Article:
Posted: 29 Feb 2008
Date Written: October 2001
In a study of the ownership of German corporations, we find a strong relation between board turnover and corporate performance, little association of concentrations of ownership with managerial disciplining, and only limited evidence that pyramid structures can be used for control purposes. The static relationship of ownership to control in Germany is therefore similar to the United Kingdom and the United States. However, there are marked differences in dynamic relations involving transfers of ownership. There is an active market in share blocks giving rise to changes in control, but the gains are limited and accrue solely to the holders of large blocks, not to minority investors. We provide evidence of low overall benefits to control changes and the exploitation of private benefits of control.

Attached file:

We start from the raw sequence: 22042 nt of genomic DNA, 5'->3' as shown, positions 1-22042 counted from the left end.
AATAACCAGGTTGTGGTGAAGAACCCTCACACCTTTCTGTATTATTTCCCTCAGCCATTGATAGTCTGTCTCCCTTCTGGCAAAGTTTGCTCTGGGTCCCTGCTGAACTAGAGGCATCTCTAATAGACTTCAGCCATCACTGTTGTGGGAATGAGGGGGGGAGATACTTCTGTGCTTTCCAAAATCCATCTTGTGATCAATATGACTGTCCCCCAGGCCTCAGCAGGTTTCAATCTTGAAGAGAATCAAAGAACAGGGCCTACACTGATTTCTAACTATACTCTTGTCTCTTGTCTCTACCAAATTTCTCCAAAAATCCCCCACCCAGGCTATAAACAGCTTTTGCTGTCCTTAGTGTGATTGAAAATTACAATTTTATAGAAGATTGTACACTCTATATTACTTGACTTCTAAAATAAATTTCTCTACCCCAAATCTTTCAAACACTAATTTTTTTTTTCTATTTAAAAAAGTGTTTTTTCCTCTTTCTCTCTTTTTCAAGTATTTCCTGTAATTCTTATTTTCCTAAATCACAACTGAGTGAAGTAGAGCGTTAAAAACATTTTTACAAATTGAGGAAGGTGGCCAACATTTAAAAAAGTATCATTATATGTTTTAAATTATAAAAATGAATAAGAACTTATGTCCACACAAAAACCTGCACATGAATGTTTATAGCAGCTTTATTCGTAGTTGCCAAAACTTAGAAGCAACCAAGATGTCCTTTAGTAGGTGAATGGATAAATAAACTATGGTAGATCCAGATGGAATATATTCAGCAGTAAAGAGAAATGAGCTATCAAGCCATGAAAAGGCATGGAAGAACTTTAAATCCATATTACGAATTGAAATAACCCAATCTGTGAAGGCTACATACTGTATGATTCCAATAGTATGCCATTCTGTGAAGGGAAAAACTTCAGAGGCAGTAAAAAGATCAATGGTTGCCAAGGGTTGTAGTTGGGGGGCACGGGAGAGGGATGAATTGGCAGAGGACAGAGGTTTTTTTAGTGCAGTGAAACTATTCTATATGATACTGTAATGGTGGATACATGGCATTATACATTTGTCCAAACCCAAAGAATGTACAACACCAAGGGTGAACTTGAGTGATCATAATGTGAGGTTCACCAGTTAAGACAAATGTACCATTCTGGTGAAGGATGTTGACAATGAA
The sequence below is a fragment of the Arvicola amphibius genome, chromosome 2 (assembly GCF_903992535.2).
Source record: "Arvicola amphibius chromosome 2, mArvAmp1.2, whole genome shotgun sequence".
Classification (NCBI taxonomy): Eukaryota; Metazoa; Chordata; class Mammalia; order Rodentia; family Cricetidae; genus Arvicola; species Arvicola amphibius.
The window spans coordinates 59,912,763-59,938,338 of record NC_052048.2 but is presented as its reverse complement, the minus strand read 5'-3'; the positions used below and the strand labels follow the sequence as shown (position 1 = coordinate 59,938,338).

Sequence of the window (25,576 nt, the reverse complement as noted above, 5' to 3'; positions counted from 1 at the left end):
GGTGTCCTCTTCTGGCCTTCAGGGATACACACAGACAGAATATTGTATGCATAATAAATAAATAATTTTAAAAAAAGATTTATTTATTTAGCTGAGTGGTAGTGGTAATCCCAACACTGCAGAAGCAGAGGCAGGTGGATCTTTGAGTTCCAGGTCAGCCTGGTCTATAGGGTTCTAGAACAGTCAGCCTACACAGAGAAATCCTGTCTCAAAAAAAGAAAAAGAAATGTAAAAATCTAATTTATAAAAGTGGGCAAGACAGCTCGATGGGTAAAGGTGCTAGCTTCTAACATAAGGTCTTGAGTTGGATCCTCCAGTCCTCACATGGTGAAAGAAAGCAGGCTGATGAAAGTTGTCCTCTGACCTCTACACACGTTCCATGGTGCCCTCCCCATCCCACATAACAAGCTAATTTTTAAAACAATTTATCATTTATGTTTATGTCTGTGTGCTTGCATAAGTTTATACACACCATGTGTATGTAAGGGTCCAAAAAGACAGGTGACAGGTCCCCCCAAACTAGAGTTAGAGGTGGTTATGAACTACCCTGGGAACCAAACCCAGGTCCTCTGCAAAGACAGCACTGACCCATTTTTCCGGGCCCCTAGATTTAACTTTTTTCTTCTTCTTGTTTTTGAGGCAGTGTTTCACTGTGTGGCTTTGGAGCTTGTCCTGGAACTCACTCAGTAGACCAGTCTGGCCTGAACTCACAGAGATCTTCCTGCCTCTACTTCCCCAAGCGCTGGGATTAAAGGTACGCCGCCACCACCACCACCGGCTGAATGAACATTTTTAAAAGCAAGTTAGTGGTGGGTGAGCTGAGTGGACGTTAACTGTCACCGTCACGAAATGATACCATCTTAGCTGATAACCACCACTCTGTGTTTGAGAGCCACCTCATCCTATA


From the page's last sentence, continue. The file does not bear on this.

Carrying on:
Suggested Citation: Suggested Citation
Franks, Julian R. and Mayer, Colin, Ownership and Control of German Corporations (October 2001). Review of Financial Studies, Vol. 14, Issue 4, pp. 943-977, 2001. Available at SSRN: https://ssrn.com/abstract=900656